From Postdoc to Faculty: Snapshot of an Epic Transition

Call Jérémie Palacci’s laboratory at the University of California San Diego (UCSD) many things: new, modern, high-tech. But don’t call it white.  

Jérémie Palacci, who was a Blavatnik Regional Award finalist in 2014, joined the UCSD faculty as assistant professor of physics earlier this year, after completing a postdoc at New York University (NYU). Now, another choice loomed: what color did he want the university to paint the walls of his newly renovated lab?  What sounds like a joke was actually the first lesson on the learning curve of what is arguably the biggest transition in academic life—the move from postdoc to faculty.

“The architect and I settled on some bright colors for the lab, and before we got any further, the university stepped in,” he recalls, laughing. “I think they should have asked me ‘which shade of white would you like?’ I had to negotiate to get what I wanted, but we pulled it off.”  Palacci says that the bold choices he made for the lab are in line with the dilemma he faced when deciding where to start his life as a faculty researcher.  

“Everyone who worked with me joked that they couldn’t envision me in California — I don’t look like a surfer, but when the opportunity with UCSD came along, I asked myself: Can you change? Can you adapt?” He headed west, realizing quickly that having his own office meant more than just the luxury of privacy.  “At NYU, I was part of a center with six people, working in an open space with forty students and postdocs. Here, you arrive, get an office, and the rest is up to you. There’s no babysitting.” 

Emily Hodges, a 2013 Blavatnik Regional Award finalist who is now assistant professor of biochemistry at Vanderbilt University School of Medicine, echoed Palacci’s comments. Hodges finished her postdoc at Cold Spring Harbor Laboratory in New York and moved to Nashville in January, knowing that both the geographical and cultural shifts would be significant.

The safety net is gone. On a day-to-day level as a postdoc, you are always consulting with people…you have constant feedback, constant discussion. Without that, you have to trust yourself,” - says Emily Hodges, 2013 Blavatnik Regional Award Finalist.

The Other Side of the Podium

Balancing the many roles expected of a professor—teacher, mentor, researcher and grant-writer, to name just a few—revealed an element of the postdoc-to-faculty transition that Palacci believes is underexposed. “If you work in industry, you learn to multitask. But when you’re a researcher or a postdoc, your schedule is pretty much one-track,” he says.

Making the faculty shift has necessitated a crash course in time management, but Palacci is a quick study, refusing to let the juggling act get in the way of one of the most rewarding aspects of his new job: teaching.  “For me, teaching is a breath of fresh air,” Palacci says. “Sometimes you do research and it’s not working and you get very frustrated, he explained. “Teaching gives me a chance to do something else.”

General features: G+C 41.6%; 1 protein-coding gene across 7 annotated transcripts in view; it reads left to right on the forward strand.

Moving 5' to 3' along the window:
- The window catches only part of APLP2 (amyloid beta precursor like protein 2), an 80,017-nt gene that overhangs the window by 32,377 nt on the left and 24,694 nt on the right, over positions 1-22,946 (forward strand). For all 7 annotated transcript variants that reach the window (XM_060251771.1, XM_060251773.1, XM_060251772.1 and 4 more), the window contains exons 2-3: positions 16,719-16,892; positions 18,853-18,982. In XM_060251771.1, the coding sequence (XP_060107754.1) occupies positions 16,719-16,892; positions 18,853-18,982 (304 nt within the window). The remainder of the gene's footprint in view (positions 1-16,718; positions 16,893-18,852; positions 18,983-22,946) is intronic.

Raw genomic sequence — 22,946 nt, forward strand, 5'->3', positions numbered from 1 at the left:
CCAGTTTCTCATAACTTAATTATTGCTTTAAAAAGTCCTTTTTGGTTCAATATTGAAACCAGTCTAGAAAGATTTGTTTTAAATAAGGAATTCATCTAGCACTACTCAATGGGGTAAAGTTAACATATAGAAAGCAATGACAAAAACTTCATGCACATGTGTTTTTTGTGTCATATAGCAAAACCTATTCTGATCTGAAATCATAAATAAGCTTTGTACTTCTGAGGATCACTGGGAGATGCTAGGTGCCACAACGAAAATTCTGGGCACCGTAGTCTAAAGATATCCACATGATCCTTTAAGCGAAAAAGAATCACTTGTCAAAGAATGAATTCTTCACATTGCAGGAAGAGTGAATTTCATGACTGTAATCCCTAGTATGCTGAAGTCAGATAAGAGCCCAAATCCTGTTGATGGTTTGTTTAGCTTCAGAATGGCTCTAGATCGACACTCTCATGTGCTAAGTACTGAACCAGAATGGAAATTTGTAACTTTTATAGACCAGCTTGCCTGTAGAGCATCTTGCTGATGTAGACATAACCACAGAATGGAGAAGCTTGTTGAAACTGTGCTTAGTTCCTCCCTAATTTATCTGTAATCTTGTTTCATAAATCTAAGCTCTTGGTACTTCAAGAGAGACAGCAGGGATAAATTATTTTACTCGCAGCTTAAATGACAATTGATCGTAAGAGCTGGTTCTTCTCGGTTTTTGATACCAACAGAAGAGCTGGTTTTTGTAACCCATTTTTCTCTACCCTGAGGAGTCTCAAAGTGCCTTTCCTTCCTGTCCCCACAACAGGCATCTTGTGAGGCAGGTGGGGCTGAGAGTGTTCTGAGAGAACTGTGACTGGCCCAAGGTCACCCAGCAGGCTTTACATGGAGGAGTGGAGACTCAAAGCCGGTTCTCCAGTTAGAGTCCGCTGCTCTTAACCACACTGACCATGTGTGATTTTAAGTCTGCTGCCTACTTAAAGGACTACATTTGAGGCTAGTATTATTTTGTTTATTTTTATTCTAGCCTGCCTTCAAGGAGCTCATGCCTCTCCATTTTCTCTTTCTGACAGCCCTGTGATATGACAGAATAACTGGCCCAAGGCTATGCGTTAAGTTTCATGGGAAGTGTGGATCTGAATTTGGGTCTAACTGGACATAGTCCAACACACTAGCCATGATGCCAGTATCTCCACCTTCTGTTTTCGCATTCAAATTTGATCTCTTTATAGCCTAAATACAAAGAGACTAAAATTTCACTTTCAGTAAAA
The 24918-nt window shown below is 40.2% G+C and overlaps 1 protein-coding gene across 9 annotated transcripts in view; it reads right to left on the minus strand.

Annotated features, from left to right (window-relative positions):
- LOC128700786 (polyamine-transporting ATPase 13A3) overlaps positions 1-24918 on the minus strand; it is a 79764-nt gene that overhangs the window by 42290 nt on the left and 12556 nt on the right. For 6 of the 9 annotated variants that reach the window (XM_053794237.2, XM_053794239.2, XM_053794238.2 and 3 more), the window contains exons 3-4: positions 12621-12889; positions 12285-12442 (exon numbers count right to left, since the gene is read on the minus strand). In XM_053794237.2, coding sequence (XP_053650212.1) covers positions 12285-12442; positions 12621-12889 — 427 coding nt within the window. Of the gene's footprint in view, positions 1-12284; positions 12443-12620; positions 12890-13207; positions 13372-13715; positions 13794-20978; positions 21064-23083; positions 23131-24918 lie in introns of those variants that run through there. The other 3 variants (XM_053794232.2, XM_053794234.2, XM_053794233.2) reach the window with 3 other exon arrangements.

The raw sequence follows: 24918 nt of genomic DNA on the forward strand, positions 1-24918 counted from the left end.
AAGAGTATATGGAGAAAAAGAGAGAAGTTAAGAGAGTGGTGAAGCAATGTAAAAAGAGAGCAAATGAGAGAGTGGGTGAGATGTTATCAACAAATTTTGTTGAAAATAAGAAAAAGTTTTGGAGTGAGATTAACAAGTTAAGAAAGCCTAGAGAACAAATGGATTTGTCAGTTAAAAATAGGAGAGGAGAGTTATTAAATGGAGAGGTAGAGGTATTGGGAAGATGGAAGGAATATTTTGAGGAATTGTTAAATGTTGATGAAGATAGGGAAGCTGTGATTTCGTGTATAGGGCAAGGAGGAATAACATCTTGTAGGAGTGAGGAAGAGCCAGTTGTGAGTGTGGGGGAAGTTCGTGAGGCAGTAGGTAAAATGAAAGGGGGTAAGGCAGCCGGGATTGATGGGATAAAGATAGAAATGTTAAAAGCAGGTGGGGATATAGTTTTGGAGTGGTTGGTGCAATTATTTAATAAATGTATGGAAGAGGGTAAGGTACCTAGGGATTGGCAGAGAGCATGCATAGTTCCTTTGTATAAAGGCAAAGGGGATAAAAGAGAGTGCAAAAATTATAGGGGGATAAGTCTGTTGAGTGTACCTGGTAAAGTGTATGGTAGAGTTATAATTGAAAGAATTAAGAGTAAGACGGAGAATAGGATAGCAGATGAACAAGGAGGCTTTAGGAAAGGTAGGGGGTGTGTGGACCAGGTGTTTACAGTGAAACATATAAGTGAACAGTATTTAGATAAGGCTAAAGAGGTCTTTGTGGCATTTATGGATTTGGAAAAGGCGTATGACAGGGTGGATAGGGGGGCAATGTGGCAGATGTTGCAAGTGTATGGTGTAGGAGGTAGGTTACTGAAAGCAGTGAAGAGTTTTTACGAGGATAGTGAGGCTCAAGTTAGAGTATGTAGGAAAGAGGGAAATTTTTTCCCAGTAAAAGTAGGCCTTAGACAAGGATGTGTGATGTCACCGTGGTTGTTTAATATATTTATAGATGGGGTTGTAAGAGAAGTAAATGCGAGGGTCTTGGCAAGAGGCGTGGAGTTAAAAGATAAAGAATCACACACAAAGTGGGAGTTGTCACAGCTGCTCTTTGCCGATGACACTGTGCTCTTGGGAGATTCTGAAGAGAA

Hodges, who is a regular guest lecturer but does not maintain a full teaching schedule, says her interactions with students are also a vital source of easy social interaction, something she misses from her days as a student.  “Now that I’m on the other side, I’m in a different social dimension,” she says, noting that collaborations easily forged among students take more effort at the faculty level. “You have to be really proactive in identifying people you want to work with.”

Making Bets

Hodges and Palacci noted that at their new university homes, they are solo acts, pursuing areas of inquiry that are unique within their departments. Both see this an opportunity, especially as they form their own labs.

Palacci says it’s a chance to put his own stamp on a field where, up until now, he has trained under the tutelage of others. “I want my lab to be an experience, not a vertically structured thing,” he said, explaining that his students will have flexibility in their roles and activities. Calling to mind the kind of energy and creativity more often found in startup companies than in university labs, Palacci is eager to “put some imagination back into the scientific process.”

For Emily Hodges, the first year “has flown by,” and as her lab takes shape, she hopes to impart the same passion and enthusiasm to her graduate students that her mentors, “my greatest inspirations,” did during her training.

Jérémie Palacci reflects on his transition much the way an entrepreneur looks back on the beginning of a new venture. “When you move from postdoc to faculty, people are going to bet on you. The university gives you space and funding, just like investors in a company. In the beginning, you play architect, making decisions and placing your own bets. It’s going to work or it’s not—either way it’s such a great challenge.”